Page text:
Boundaries: N-- Town Lake to I-35 to Riverside; S -- Ben White ; E -- Parker Lane to Oltorf to I-35; W -- South Congress

As with Bouldin, the neighborhood we call "Travis Heights" -- which is itself much larger than the historical Travis Heights subdivision -- is just one sector of the sprawling SRCC domain, which stretches south to beyond St. Edward's University and east past I-35 to Parker Lane. Though this is a pretty diverse set of neighborhoods, the SRCC has focused on a core mission shared by all: "To involve all citizens living within our boundaries in the business of preserving the integrity of several residential areas." With about 25 years of work under its belt, the SRCC -- which is organized into several geographic sectors -- has gotten quite adept at fulfilling this mission through several cycles of political and economic turmoil.


Zilker Neighborhood Association

http://members.tripod.com/~znaweb/index.html

Contact: Kaye Trybus, 1704 Kerr, 447-4437; Charles Whitford, 510 Cater, 443-2055

Boundaries:N -- Town Lake ("including the historic Lamar Bridge"); S -- Barton Skyway; E --Union Pacific RR to Oltorf to South Lamar; W -- Barton Creek to Robert E. Lee to Rabb to Rae Dell

Most of this neighborhood, next to but quite different from Barton Hills, was historically known as Barton Heights; the ZNA dates back, meaningfully, to the day before the 1981 Memorial Day flood. "We took the message of the flood as an incentive to get involved in sensible planning," the ZNA Web site notes. Zilker is still about the most accessible neighborhood -- physically, socially, and economically -- on the south shore of Town Lake, though it has also borne the brunt of that accessibility, with seemingly no end to development and redevelopment, and the attendant traffic, along South Lamar and Barton Springs Road. And, of course, it's the closest neighborhood to Barton Springs itself, which the ZNA describes as "our most famous resident."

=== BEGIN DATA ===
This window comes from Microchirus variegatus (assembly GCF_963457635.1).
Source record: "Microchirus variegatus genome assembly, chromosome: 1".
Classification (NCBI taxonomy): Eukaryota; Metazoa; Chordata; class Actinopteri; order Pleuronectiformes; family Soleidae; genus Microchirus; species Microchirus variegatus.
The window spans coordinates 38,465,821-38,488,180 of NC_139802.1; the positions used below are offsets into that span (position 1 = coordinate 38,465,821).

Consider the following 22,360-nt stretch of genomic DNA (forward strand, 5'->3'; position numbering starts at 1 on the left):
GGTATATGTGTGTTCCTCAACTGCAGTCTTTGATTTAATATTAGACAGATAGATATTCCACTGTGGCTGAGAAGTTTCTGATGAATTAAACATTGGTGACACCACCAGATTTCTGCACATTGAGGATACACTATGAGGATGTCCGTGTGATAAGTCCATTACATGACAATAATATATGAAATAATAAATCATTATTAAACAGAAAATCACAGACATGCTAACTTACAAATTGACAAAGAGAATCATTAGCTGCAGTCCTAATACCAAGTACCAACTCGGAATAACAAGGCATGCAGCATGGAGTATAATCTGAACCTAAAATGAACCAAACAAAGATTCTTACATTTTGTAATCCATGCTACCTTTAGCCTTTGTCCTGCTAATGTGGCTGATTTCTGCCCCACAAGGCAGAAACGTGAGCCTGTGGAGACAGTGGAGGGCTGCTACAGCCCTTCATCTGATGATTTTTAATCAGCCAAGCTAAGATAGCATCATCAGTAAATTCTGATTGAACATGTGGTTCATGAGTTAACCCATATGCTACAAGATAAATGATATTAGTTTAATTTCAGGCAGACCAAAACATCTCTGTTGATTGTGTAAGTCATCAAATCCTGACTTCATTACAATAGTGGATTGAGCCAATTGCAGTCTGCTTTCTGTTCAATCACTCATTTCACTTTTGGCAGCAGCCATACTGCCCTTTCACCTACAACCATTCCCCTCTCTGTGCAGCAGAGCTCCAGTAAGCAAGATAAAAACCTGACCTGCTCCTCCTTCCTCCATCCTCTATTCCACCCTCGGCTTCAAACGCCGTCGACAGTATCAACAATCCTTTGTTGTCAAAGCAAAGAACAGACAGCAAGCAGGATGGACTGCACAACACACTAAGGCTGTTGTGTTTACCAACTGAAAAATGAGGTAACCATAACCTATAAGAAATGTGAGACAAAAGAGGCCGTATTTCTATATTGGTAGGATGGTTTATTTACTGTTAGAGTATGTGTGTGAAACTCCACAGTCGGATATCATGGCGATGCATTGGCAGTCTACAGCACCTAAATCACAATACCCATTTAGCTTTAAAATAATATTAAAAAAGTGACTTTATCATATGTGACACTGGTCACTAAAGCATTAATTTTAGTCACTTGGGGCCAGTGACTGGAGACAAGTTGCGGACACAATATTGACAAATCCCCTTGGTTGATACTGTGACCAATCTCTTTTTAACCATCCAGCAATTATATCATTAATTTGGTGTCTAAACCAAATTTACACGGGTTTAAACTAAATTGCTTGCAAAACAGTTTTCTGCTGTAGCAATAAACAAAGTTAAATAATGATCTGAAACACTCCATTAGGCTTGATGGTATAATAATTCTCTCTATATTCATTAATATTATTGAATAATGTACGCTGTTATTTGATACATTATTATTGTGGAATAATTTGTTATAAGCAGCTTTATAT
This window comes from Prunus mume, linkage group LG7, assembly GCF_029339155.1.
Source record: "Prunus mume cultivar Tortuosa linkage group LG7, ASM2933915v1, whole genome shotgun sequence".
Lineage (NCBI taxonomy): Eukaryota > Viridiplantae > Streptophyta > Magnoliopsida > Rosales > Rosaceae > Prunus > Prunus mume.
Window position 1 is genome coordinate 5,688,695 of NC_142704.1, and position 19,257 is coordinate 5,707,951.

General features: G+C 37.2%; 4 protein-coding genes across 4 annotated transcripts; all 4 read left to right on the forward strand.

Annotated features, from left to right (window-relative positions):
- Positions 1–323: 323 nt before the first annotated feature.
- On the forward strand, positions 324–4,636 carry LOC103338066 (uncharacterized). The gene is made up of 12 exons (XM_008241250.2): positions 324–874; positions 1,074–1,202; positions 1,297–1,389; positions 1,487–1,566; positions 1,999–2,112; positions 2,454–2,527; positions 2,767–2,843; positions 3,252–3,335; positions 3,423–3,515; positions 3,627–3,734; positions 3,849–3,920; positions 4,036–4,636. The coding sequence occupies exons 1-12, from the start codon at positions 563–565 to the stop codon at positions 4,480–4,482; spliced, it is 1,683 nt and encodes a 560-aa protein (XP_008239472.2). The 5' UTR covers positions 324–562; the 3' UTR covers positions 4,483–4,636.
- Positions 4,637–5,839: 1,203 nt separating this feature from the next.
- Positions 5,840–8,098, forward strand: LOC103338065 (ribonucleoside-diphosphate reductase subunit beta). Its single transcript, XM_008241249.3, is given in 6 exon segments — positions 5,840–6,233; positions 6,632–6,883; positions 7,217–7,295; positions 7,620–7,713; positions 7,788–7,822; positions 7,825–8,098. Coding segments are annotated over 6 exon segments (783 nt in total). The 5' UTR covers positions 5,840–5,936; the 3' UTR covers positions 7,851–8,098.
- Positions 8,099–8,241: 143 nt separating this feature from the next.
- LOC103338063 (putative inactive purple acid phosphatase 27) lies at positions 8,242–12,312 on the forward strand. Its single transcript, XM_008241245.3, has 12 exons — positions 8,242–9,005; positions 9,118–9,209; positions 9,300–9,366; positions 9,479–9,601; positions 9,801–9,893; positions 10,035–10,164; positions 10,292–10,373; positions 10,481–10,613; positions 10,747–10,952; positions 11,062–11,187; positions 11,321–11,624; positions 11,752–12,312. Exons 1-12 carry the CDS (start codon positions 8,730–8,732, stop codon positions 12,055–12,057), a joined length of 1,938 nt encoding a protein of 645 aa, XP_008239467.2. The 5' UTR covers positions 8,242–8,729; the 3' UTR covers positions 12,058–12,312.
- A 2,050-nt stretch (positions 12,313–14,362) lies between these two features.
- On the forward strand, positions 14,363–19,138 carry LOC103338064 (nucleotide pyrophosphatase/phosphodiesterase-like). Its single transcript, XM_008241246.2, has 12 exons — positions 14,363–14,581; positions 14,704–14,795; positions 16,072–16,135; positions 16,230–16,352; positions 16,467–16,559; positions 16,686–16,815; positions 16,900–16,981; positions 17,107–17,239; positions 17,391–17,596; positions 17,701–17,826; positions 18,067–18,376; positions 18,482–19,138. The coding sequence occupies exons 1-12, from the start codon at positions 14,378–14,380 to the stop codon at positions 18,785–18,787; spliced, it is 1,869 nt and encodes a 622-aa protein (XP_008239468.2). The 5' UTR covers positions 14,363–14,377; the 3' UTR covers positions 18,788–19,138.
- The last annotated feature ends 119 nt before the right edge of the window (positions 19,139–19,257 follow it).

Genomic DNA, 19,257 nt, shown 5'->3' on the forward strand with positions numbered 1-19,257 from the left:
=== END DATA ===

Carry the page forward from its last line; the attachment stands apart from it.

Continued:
OTHER ORGANIZATIONS

South Central Coalition

Contact: Tom Larkin, 1100 South Fifth, 442-4845; Kit Krankel, 1002 Bouldin, 474-1632

Boundaries: N -- Town Lake to I-35 to Riverside; S -- Ben White to Loop 360; E -- Parker Lane to Oltorf to I-35; W -- Barton Creek

This umbrella group helps coordinate several South Central Austin planning efforts and initiatives, such as the redevelopment of South Congress Avenue, and includes representation from throughout the Inner Southside.


Barton Springs Merchants Association

Contact: Paul M. Norris, 1530 Barton Springs Rd, 349-7575; Marcia Williams, 1623 Toomey, 473-2783.

Boundaries: N -- Town Lake; S -- Barton Springs Road; E -- South Congress; W -- Zilker Park

Most of the merchants are restaurateurs along the Barton Springs eatery strip in the old Pecan Grove, whose agendas famously differ from those of the "adjacent" neighborhoods. Actually, Restaurant Row is supposed to be part of those neighborhoods, but that hasn't seemed to matter much during the last year's worth of battles over the rebuilding of Barton Springs Road.

A note to readers: Bold and uncensored, The Austin Chronicle has been Austin’s independent news source for almost 40 years, expressing the community’s political and environmental concerns and supporting its active cultural scene. Now more than ever, we need your support to continue supplying Austin with independent, free press. If real news is important to you, please consider making a donation of $5, $10 or whatever you can afford, to help keep our journalism on stands.

Support the Chronicle  

READ MORE
More by Mike Clark-Madison
Austin at Large: Make America Grateful Again
Austin at Large: Make America Grateful Again
Even as white nationalism sticks around, kicking Trump to the curb is a Thanksgiving miracle

Nov. 27, 2020

Kathy Mitchell Pushes for Criminal Justice Reform by Getting Serious About Being Compassionate
Kathy Mitchell Pushes for Criminal Justice Reform by Getting Serious About Being Compassionate

Nov. 27, 2020

MORE IN THE ARCHIVES
NEWSLETTERS
One click gets you all the newsletters listed below

Breaking news, arts coverage, and daily events

Can't keep up with happenings around town? We can help.

Austin's queerest news and events

New recipes and food news delivered Mondays

All questions answered (satisfaction not guaranteed)

Information is power. Support the free press, so we can support Austin.   Support the Chronicle